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Reform of the universities in the framework of the Lisbon strategy
If the stakeholders fail to react, the gap which separates European universities from their main global competitors risks growing wider. The communication addresses three aspects of university reform: improve the universities' quality and make them more attractive, improve their governance, and increase and diversify their funding with or without major contributions from students.
Communication from the Commission of 20 April 2005 - Mobilising the brainpower of Europe: enabling universities to make their full contribution to the Lisbon Strategy [COM(2005) 152 final - Not published in the Official Journal]
Despite reasonably good teaching quality, European universities have failed to unleash their full potential so as to stimulate economic growth, social cohesion and improvement in the quality and quantity of jobs. The Commission invites the Member States to present measures which will allow the universities to play their full role in the relaunched Lisbon strategy. It also calls on the Council to adopt a resolution to establish a new type of partnership between governments and universities and to invest sufficiently in higher education.
Europe must strengthen the three poles of its knowledge triangle: education, research and innovation. Universities are essential in all three. Investing more and better in the modernisation and quality of universities is a direct investment in the future of Europe and Europeans.
This Communication is largely based on converging messages from the consultation process, which identified three main challenges for European higher education: achieving world-class quality, improving governance, and increasing and diversifying funding.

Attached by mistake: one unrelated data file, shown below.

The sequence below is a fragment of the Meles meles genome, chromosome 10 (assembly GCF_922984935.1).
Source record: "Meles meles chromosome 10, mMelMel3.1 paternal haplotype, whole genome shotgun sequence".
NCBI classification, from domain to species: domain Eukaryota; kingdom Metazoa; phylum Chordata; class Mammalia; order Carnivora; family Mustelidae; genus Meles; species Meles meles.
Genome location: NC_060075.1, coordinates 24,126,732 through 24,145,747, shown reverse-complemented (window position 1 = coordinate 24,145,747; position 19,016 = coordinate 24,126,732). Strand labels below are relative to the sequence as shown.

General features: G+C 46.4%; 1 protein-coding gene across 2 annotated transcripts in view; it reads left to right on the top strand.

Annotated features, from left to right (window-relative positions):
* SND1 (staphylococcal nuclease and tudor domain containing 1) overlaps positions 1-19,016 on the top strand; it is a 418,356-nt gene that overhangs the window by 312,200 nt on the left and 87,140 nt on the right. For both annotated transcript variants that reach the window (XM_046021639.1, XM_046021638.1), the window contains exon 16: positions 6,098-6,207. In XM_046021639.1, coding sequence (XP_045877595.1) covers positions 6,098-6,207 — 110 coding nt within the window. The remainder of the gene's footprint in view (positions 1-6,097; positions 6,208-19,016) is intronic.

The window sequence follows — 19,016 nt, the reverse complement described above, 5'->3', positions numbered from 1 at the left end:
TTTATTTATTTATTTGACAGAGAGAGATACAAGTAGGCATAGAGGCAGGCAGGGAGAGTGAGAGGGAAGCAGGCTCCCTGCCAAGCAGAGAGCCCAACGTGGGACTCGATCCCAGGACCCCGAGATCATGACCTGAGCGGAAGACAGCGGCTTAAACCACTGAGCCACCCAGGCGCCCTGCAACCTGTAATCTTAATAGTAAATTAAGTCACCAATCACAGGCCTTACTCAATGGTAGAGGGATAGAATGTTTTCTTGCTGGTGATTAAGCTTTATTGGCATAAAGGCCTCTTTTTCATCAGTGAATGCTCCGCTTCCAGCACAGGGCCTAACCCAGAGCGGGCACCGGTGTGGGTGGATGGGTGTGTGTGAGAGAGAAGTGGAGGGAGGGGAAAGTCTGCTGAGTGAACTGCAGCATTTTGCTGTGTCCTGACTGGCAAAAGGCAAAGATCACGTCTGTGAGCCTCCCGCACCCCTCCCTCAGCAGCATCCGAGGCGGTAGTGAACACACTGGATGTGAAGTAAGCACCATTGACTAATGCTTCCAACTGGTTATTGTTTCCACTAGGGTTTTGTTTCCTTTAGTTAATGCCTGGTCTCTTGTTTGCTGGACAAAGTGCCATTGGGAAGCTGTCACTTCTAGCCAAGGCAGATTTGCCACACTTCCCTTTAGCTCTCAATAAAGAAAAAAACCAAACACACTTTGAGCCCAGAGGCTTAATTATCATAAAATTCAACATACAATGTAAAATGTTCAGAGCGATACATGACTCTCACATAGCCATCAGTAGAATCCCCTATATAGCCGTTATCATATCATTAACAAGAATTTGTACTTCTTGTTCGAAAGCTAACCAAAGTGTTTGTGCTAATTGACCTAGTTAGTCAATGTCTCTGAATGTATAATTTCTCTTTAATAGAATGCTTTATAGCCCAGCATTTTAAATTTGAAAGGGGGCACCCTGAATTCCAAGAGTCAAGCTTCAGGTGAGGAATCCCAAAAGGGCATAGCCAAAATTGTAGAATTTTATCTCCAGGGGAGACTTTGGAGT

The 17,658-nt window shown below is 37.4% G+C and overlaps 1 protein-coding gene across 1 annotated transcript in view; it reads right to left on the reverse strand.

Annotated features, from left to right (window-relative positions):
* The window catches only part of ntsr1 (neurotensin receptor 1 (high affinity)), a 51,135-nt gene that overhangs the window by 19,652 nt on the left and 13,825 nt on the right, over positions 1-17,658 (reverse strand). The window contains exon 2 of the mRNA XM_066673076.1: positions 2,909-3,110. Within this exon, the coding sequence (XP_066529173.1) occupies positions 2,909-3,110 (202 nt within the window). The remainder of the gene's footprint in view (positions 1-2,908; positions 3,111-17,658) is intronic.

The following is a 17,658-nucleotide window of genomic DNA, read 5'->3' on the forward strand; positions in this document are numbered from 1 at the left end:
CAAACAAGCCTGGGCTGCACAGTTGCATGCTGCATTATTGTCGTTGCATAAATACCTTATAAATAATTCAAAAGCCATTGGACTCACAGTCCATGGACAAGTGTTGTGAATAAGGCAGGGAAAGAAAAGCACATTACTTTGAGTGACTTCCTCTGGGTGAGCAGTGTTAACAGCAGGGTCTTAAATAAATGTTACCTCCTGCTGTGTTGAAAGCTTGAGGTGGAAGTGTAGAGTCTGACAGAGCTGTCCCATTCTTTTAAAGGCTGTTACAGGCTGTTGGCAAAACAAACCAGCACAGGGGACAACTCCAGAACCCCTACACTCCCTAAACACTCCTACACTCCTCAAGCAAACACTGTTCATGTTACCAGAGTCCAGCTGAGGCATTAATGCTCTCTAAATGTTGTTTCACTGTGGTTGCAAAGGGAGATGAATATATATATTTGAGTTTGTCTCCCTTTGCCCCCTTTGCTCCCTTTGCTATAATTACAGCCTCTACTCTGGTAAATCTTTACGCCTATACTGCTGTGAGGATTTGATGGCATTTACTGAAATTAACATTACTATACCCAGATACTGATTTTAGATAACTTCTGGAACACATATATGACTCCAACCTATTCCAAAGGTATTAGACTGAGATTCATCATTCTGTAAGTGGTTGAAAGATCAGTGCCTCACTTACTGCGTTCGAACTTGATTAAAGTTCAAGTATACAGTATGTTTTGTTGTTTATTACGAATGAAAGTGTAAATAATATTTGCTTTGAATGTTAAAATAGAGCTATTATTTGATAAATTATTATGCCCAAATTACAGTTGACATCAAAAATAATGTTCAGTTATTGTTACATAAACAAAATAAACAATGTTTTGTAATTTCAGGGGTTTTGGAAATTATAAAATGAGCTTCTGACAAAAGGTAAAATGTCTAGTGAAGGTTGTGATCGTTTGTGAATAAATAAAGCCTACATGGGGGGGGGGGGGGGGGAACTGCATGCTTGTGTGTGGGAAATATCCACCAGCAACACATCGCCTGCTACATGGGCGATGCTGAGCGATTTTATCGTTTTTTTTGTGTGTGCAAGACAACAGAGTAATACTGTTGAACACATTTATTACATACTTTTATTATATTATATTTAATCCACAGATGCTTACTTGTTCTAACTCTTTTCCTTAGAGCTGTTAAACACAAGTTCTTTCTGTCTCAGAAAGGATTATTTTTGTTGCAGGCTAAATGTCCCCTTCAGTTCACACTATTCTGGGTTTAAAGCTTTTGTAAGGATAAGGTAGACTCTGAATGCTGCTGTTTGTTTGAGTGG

Within the Lisbon strategy, the Commission focuses on three pillars:
- university initiative;
- national enabling action, by urging the Member States to deregulate so as to allow universities to reform;
- European support.
The quality and attractiveness of the universities
The rate of access to higher education and its attainment is higher in the United States, Canada and South Korea. Although it accounts for the largest number of researchers, the European Union does not employ enough. A tendency to uniformity in the national systems often privileges the academically best-qualified learners and excludes those who do not conform to the standard model. The fragmented nature of the European university system and its insularity from industry also adversely affects entrepreneurship on the part of graduates and keeps them remote from the labour market.
Following consultation with the European universities, the Commission stresses the need to:
- ensure much more diversity than hitherto with respect to target groups, teaching modes, entry and exit points, the mix of disciplines and competencies in curricula, etc.;
- establish an across-the-board "culture of excellence" by concentrating on funding, not just of centres and networks that are already excellent in a particular area of research or training, but also those which have the potential to become excellent; it is a matter of overcoming insularity and supporting less-advanced regions to build up high quality in specific areas.;
- ensure more flexibility and openness to the labour market in teaching/learning by fully exploiting the potential of information and communications technology (ICT);
- broaden access, support student commitment and raise the success rate thanks to greater programme diversity and more mobility, improved guidance and counselling, flexible admission policies and cheaper fees (scholarships, loans, affordable accommodation, etc.);
- facilitate the recognition of degrees;
- strengthen human resources at the universities by promoting a favourable professional environment based in particular on open, transparent and competitive procedures;